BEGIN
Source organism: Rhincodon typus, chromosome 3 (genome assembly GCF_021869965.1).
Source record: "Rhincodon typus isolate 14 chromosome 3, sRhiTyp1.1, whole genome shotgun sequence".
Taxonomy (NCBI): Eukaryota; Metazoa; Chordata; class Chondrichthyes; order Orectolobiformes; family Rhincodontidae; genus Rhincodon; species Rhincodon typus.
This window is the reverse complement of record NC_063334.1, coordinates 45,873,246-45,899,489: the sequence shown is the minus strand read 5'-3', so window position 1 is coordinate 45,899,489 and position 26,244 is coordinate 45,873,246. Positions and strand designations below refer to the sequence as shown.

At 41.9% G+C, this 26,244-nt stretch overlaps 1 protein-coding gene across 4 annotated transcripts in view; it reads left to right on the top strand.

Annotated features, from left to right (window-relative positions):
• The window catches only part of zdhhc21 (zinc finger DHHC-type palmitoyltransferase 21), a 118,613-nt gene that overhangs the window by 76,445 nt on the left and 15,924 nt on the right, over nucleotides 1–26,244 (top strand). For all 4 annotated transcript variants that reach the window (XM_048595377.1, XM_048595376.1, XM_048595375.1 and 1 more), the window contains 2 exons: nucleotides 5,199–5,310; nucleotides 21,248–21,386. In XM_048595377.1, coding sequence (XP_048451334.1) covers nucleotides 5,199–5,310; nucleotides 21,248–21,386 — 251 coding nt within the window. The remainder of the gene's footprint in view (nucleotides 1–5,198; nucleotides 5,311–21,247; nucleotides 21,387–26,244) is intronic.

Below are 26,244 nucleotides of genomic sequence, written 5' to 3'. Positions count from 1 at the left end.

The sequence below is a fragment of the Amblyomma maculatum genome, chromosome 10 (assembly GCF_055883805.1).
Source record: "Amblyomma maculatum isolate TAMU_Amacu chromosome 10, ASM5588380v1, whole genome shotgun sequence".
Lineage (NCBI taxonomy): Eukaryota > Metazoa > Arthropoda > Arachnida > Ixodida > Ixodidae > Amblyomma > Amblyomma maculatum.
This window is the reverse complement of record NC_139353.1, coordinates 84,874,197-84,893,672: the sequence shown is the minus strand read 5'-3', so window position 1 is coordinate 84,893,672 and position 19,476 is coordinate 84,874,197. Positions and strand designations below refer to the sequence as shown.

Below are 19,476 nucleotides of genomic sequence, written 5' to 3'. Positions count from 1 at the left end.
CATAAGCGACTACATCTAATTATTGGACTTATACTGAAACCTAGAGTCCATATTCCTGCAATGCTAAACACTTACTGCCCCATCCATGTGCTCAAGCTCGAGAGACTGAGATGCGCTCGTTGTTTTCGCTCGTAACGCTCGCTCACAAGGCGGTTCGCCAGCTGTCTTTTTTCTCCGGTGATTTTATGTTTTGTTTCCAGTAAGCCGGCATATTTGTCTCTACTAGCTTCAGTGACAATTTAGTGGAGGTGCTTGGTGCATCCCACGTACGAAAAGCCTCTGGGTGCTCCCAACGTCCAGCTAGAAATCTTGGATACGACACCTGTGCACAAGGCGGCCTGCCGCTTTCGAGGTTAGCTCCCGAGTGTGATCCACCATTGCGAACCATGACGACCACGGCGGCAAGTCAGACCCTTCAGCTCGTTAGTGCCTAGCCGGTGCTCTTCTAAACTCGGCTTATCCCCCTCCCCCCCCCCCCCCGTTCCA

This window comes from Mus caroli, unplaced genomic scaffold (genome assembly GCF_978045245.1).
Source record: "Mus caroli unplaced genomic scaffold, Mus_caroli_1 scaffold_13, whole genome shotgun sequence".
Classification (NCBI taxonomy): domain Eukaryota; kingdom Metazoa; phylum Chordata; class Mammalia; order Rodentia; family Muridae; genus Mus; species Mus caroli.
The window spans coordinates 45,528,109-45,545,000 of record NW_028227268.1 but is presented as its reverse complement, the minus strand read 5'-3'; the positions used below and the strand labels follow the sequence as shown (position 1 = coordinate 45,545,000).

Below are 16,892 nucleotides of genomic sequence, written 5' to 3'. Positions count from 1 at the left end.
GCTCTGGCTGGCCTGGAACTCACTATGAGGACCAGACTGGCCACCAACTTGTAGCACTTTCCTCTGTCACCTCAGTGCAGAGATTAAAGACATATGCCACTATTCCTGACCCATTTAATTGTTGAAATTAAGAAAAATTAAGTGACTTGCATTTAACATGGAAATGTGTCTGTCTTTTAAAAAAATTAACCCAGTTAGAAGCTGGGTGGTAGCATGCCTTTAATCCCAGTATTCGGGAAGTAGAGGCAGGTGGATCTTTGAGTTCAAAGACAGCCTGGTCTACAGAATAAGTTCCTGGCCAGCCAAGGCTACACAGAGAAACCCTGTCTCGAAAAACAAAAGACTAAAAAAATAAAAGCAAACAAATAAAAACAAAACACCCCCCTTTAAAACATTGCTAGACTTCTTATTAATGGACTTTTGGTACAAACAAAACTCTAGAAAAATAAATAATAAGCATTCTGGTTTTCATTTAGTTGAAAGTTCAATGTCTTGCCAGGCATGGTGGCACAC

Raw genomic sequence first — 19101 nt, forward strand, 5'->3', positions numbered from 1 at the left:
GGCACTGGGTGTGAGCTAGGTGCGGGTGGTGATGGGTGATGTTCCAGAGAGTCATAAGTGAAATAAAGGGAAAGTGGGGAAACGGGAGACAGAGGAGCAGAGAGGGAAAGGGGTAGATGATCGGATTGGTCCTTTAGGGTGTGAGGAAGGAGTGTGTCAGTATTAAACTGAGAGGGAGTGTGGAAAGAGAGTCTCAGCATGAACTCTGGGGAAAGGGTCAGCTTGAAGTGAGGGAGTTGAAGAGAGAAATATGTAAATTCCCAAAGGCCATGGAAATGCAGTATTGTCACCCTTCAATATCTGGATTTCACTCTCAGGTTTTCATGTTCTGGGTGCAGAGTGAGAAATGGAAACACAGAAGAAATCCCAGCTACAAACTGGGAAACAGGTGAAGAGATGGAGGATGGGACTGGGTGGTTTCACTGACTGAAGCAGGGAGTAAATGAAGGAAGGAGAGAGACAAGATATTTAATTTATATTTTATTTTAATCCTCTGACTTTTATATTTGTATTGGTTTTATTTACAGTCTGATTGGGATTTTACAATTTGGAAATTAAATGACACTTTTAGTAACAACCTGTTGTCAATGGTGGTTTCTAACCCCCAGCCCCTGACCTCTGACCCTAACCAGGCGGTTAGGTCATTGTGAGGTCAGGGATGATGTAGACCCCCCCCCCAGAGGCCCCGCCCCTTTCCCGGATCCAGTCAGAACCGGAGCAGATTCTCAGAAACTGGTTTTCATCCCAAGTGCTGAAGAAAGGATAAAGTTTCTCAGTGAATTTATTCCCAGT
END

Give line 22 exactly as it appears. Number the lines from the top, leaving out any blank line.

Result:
GGCACTGGGTGTGAGCTAGGTGCGGGTGGTGATGGGTGATGTTCCAGAGAGTCATAAGTGAAATAAAGGGAAAGTGGGGAAACGGGAGACAGAGGAGCAGAGAGGGAAAGGGGTAGATGATCGGATTGGTCCTTTAGGGTGTGAGGAAGGAGTGTGTCAGTATTAAACTGAGAGGGAGTGTGGAAAGAGAGTCTCAGCATGAACTCTGGGGAAAGGGTCAGCTTGAAGTGAGGGAGTTGAAGAGAGAAATATGTAAATTCCCAAAGGCCATGGAAATGCAGTATTGTCACCCTTCAATATCTGGATTTCACTCTCAGGTTTTCATGTTCTGGGTGCAGAGTGAGAAATGGAAACACAGAAGAAATCCCAGCTACAAACTGGGAAACAGGTGAAGAGATGGAGGATGGGACTGGGTGGTTTCACTGACTGAAGCAGGGAGTAAATGAAGGAAGGAGAGAGACAAGATATTTAATTTATATTTTATTTTAATCCTCTGACTTTTATATTTGTATTGGTTTTATTTACAGTCTGATTGGGATTTTACAATTTGGAAATTAAATGACACTTTTAGTAACAACCTGTTGTCAATGGTGGTTTCTAACCCCCAGCCCCTGACCTCTGACCCTAACCAGGCGGTTAGGTCATTGTGAGGTCAGGGATGATGTAGACCCCCCCCCCAGAGGCCCCGCCCCTTTCCCGGATCCAGTCAGAACCGGAGCAGATTCTCAGAAACTGGTTTTCATCCCAAGTGCTGAAGAAAGGATAAAGTTTCTCAGTGAATTTATTCCCAGT